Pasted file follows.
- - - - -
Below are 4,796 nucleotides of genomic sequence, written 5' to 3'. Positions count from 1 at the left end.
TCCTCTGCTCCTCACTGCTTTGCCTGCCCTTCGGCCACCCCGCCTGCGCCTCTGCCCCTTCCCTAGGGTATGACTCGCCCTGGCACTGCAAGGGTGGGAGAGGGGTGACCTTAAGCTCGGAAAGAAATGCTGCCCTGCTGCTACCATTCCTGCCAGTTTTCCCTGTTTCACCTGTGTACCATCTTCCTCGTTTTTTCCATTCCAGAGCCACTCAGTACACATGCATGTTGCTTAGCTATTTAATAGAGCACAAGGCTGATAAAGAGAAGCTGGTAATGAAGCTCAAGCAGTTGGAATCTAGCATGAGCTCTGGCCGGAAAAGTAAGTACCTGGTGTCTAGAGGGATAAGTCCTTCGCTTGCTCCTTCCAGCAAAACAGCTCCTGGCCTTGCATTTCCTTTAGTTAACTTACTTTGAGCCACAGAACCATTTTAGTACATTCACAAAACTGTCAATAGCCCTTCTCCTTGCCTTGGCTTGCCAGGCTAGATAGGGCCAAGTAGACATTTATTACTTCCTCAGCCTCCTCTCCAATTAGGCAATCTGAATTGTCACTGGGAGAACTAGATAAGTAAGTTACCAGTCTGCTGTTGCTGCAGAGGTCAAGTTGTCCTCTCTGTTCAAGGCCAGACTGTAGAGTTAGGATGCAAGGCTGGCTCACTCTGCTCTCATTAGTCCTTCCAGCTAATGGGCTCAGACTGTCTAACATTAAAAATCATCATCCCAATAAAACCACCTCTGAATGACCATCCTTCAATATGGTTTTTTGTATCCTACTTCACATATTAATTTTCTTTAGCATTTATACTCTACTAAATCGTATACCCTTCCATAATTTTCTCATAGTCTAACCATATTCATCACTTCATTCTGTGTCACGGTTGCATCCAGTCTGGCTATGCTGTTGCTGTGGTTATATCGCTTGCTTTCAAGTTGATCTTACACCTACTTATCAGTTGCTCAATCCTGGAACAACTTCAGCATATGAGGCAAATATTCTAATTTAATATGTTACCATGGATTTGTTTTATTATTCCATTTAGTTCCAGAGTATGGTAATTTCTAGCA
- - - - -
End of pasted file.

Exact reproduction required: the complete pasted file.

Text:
Below are 4,796 nucleotides of genomic sequence, written 5' to 3'. Positions count from 1 at the left end.
TCCTCTGCTCCTCACTGCTTTGCCTGCCCTTCGGCCACCCCGCCTGCGCCTCTGCCCCTTCCCTAGGGTATGACTCGCCCTGGCACTGCAAGGGTGGGAGAGGGGTGACCTTAAGCTCGGAAAGAAATGCTGCCCTGCTGCTACCATTCCTGCCAGTTTTCCCTGTTTCACCTGTGTACCATCTTCCTCGTTTTTTCCATTCCAGAGCCACTCAGTACACATGCATGTTGCTTAGCTATTTAATAGAGCACAAGGCTGATAAAGAGAAGCTGGTAATGAAGCTCAAGCAGTTGGAATCTAGCATGAGCTCTGGCCGGAAAAGTAAGTACCTGGTGTCTAGAGGGATAAGTCCTTCGCTTGCTCCTTCCAGCAAAACAGCTCCTGGCCTTGCATTTCCTTTAGTTAACTTACTTTGAGCCACAGAACCATTTTAGTACATTCACAAAACTGTCAATAGCCCTTCTCCTTGCCTTGGCTTGCCAGGCTAGATAGGGCCAAGTAGACATTTATTACTTCCTCAGCCTCCTCTCCAATTAGGCAATCTGAATTGTCACTGGGAGAACTAGATAAGTAAGTTACCAGTCTGCTGTTGCTGCAGAGGTCAAGTTGTCCTCTCTGTTCAAGGCCAGACTGTAGAGTTAGGATGCAAGGCTGGCTCACTCTGCTCTCATTAGTCCTTCCAGCTAATGGGCTCAGACTGTCTAACATTAAAAATCATCATCCCAATAAAACCACCTCTGAATGACCATCCTTCAATATGGTTTTTTGTATCCTACTTCACATATTAATTTTCTTTAGCATTTATACTCTACTAAATCGTATACCCTTCCATAATTTTCTCATAGTCTAACCATATTCATCACTTCATTCTGTGTCACGGTTGCATCCAGTCTGGCTATGCTGTTGCTGTGGTTATATCGCTTGCTTTCAAGTTGATCTTACACCTACTTATCAGTTGCTCAATCCTGGAACAACTTCAGCATATGAGGCAAATATTCTAATTTAATATGTTACCATGGATTTGTTTTATTATTCCATTTAGTTCCAGAGTATGGTAATTTCTAGCA